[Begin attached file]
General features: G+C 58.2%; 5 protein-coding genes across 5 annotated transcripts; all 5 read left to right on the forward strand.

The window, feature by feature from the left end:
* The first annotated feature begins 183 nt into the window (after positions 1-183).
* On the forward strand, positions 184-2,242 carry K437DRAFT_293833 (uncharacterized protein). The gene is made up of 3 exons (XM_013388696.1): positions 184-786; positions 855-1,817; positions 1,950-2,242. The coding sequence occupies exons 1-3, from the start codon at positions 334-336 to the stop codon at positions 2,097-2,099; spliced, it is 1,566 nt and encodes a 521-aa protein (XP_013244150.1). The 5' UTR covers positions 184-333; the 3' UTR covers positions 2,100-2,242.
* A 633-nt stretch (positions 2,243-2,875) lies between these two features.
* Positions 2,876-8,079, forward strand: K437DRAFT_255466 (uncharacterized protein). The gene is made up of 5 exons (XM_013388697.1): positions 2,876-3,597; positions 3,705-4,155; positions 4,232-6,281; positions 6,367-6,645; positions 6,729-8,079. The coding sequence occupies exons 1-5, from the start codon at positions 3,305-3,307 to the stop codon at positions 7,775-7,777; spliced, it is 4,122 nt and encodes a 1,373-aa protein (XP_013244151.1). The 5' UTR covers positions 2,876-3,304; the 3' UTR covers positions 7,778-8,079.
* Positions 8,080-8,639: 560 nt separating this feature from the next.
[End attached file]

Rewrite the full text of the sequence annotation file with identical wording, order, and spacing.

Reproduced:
General features: G+C 58.2%; 5 protein-coding genes across 5 annotated transcripts; all 5 read left to right on the forward strand.

The window, feature by feature from the left end:
* The first annotated feature begins 183 nt into the window (after positions 1-183).
* On the forward strand, positions 184-2,242 carry K437DRAFT_293833 (uncharacterized protein). The gene is made up of 3 exons (XM_013388696.1): positions 184-786; positions 855-1,817; positions 1,950-2,242. The coding sequence occupies exons 1-3, from the start codon at positions 334-336 to the stop codon at positions 2,097-2,099; spliced, it is 1,566 nt and encodes a 521-aa protein (XP_013244150.1). The 5' UTR covers positions 184-333; the 3' UTR covers positions 2,100-2,242.
* A 633-nt stretch (positions 2,243-2,875) lies between these two features.
* Positions 2,876-8,079, forward strand: K437DRAFT_255466 (uncharacterized protein). The gene is made up of 5 exons (XM_013388697.1): positions 2,876-3,597; positions 3,705-4,155; positions 4,232-6,281; positions 6,367-6,645; positions 6,729-8,079. The coding sequence occupies exons 1-5, from the start codon at positions 3,305-3,307 to the stop codon at positions 7,775-7,777; spliced, it is 4,122 nt and encodes a 1,373-aa protein (XP_013244151.1). The 5' UTR covers positions 2,876-3,304; the 3' UTR covers positions 7,778-8,079.
* Positions 8,080-8,639: 560 nt separating this feature from the next.